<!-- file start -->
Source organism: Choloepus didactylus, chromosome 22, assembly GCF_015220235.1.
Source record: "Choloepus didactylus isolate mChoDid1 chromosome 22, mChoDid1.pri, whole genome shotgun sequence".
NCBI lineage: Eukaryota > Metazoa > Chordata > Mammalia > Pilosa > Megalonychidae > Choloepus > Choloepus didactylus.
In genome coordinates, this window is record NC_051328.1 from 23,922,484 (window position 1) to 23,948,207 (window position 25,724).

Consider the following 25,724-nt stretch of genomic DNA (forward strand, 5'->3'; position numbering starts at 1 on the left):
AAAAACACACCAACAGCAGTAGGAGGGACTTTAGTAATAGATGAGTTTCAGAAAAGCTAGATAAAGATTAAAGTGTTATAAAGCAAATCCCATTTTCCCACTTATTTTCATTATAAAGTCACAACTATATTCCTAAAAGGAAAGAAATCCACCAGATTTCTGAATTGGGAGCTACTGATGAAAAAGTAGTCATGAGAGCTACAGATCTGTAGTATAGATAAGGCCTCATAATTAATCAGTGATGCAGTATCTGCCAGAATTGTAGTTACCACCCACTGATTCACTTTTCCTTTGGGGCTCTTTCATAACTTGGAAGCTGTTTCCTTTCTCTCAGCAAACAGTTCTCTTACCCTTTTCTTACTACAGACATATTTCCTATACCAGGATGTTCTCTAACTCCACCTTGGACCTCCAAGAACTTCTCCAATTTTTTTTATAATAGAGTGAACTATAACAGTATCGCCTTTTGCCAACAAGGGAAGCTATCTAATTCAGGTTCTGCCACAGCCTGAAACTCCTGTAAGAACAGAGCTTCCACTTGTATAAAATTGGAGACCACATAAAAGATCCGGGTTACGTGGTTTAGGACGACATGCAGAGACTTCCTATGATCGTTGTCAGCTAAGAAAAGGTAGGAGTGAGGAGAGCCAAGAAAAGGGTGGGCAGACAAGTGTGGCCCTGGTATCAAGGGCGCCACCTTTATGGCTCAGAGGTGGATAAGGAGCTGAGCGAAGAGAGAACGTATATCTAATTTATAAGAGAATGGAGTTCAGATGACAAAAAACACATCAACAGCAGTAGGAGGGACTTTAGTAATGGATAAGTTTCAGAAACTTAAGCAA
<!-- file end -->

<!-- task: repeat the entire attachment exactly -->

Source organism: Choloepus didactylus, chromosome 22, assembly GCF_015220235.1.
Source record: "Choloepus didactylus isolate mChoDid1 chromosome 22, mChoDid1.pri, whole genome shotgun sequence".
NCBI lineage: Eukaryota > Metazoa > Chordata > Mammalia > Pilosa > Megalonychidae > Choloepus > Choloepus didactylus.
In genome coordinates, this window is record NC_051328.1 from 23,922,484 (window position 1) to 23,948,207 (window position 25,724).

Consider the following 25,724-nt stretch of genomic DNA (forward strand, 5'->3'; position numbering starts at 1 on the left):
AAAAACACACCAACAGCAGTAGGAGGGACTTTAGTAATAGATGAGTTTCAGAAAAGCTAGATAAAGATTAAAGTGTTATAAAGCAAATCCCATTTTCCCACTTATTTTCATTATAAAGTCACAACTATATTCCTAAAAGGAAAGAAATCCACCAGATTTCTGAATTGGGAGCTACTGATGAAAAAGTAGTCATGAGAGCTACAGATCTGTAGTATAGATAAGGCCTCATAATTAATCAGTGATGCAGTATCTGCCAGAATTGTAGTTACCACCCACTGATTCACTTTTCCTTTGGGGCTCTTTCATAACTTGGAAGCTGTTTCCTTTCTCTCAGCAAACAGTTCTCTTACCCTTTTCTTACTACAGACATATTTCCTATACCAGGATGTTCTCTAACTCCACCTTGGACCTCCAAGAACTTCTCCAATTTTTTTTATAATAGAGTGAACTATAACAGTATCGCCTTTTGCCAACAAGGGAAGCTATCTAATTCAGGTTCTGCCACAGCCTGAAACTCCTGTAAGAACAGAGCTTCCACTTGTATAAAATTGGAGACCACATAAAAGATCCGGGTTACGTGGTTTAGGACGACATGCAGAGACTTCCTATGATCGTTGTCAGCTAAGAAAAGGTAGGAGTGAGGAGAGCCAAGAAAAGGGTGGGCAGACAAGTGTGGCCCTGGTATCAAGGGCGCCACCTTTATGGCTCAGAGGTGGATAAGGAGCTGAGCGAAGAGAGAACGTATATCTAATTTATAAGAGAATGGAGTTCAGATGACAAAAAACACATCAACAGCAGTAGGAGGGACTTTAGTAATGGATAAGTTTCAGAAACTTAAGCAA